Interesting take from Denis Bradley on Friday on the current impasse. In it, he accurately describes the model as I suspect SF see it:
While an unreformed DUP occupy one of the corners in the boxing ring, Sinn Fein are in no danger of being removed as their opponent in the other corner. Our history and our divided loyalties have tied us into an incessant battle of numbers – the majority living in fear of becoming the minority and the minority patiently looking forward to the day when they become the majority. The two governments signed up to being the oil in the joints to keep some movement possible and to unlock anything that seized up completely. Unfortunately, we have inherited two governments who had little skin in our peace and who seem to have forgotten or never understood their role. As a consequence, we are politically paralysed.
I doubt this is how either the British or the Irish governments saw their role, even if it’s a fair description of how Blair and Ahern handled it in earlier days. It implies a permanent permanent infantilisation (and, I’d argue, dependency) in which the baby that throws their toys out of the pram most effectively wins.
But no matter how disappointed or disillusioned people might be, the percentage of the vote that Sinn Fein gets from nationalist/republican voters will remain roughly the same and in a tight contest, where a bloodied nose could be delivered to the DUP, that percentage is likely to be augmented by floating voters. it is not the percentage of the vote that scares Sinn Fein, it is the number who are thinking of not voting at all. If the disillusionment and cynicism grows and more and more people stop going to the polling station then Sinn Fein are left with the exact problem that unionism has been living with for many years.
The number of non-voting unionists increases election after election. When people give up on voting in a number of elections it become very difficult, if not impossible, to get them back into the political fold. If that trend were to become as severe among nationalist/republican voters then Sinn Fein’s strategy becomes even more difficult. They have plenty to be nervous about.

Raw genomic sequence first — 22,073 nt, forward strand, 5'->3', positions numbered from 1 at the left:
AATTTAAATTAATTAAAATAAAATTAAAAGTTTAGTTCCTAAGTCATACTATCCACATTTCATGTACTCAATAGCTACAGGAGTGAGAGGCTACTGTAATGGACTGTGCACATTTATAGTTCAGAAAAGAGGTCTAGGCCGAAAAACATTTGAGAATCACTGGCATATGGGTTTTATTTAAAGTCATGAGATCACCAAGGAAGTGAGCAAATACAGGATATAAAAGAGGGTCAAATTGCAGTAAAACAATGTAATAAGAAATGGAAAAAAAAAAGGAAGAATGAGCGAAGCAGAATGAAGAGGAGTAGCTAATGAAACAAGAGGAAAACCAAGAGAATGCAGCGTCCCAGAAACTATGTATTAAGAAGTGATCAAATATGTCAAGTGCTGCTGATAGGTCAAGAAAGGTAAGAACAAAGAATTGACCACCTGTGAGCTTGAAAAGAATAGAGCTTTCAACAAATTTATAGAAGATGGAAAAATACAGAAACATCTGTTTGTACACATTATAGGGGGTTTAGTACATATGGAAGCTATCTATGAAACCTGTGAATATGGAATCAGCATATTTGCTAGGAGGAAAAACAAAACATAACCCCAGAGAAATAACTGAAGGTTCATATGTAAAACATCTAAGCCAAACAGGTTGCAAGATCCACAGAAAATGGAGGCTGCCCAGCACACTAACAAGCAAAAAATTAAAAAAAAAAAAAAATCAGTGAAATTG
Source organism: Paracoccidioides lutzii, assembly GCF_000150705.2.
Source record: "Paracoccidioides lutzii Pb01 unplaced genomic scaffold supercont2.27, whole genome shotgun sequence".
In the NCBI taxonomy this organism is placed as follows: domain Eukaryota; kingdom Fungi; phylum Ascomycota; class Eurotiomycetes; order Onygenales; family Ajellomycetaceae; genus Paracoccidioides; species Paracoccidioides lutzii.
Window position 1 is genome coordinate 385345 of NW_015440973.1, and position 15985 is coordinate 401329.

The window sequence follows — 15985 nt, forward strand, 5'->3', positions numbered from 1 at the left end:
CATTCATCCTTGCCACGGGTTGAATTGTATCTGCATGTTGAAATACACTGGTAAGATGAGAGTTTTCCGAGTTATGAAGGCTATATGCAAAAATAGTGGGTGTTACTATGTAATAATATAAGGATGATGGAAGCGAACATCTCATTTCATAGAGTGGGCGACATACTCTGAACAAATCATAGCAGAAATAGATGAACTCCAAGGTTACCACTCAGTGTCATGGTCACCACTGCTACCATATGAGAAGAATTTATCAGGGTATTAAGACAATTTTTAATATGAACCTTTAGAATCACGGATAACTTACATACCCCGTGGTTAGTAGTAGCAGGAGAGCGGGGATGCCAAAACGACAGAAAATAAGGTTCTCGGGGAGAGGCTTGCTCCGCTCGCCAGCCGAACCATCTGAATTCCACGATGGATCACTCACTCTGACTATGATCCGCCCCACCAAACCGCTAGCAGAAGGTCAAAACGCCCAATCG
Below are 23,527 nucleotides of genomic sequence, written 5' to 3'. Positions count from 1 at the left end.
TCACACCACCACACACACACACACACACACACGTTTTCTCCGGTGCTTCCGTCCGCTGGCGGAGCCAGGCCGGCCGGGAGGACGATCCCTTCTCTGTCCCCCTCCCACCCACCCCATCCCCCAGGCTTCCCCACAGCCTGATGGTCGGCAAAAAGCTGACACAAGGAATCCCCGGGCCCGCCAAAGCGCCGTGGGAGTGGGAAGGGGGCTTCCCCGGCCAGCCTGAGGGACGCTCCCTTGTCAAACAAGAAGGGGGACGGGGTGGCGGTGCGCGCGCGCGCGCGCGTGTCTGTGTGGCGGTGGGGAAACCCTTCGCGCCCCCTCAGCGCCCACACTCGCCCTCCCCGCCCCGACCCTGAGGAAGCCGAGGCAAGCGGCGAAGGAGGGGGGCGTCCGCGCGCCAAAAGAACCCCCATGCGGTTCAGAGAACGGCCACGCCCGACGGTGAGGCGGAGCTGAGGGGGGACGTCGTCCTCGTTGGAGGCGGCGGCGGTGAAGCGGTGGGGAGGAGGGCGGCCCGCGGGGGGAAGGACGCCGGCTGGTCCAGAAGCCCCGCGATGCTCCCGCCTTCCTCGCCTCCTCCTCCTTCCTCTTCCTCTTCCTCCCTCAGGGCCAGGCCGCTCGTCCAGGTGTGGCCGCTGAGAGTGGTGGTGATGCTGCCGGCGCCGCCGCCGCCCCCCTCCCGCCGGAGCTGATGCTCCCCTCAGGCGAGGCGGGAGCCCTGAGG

This is where I’d quibble, and where Robinson’s analysis that in effect SF is only running a skeleton operation at Stormont these days is a rather more accurate description of where SF’s larger ambitions lie.
Almost all of Sinn Fein’s mind, presence, money and human resources are in the south right now. For example, if there is a SpAd being paid to mind the Culture Minister, it’s pretty clear they are working on something other than the minister’s brief.
Falling turnout in fact is good for Sinn Fein, because it indicates no one is looking too closely at an incumbency which – in seven years and well into its third term – has failed to deliver anything other than large amounts of internal resources for its big push in the south. It keeps the interest of its own base alive by the serial tweaking of the DUPs nose.
All of which is fair game for a party which sees both jurisdictions as temporary way stages for the new Republic it has in mind but the details of which it prefers not be drawn on. Delivering anything tangible in current Northern Ireland is not the point, as Mitchel McLaughlin hinted back in 2006...
…asked to explain exactly what Sinn Féin had achieved for its supporters, media-disaster Mitchel spluttered for a moment before blurting out: “The degree of uncertainty and the lack of confidence in the unionist community!” Oops.
Mitchel’s faux pas reveals something important about the party’s demographic strategy. Natural change is not going to work quickly enough to satisfy that populist itch. Destabilising whole communities implies you want people to move or even better to take the boat.
The unacknowledged paradox is, as Bradley highlights above is that such a bleed to death stratagem switches off the very middle class Catholic voters needed for such transformation from seeking change in almost any area that would narrow the widening political gap between north and south. >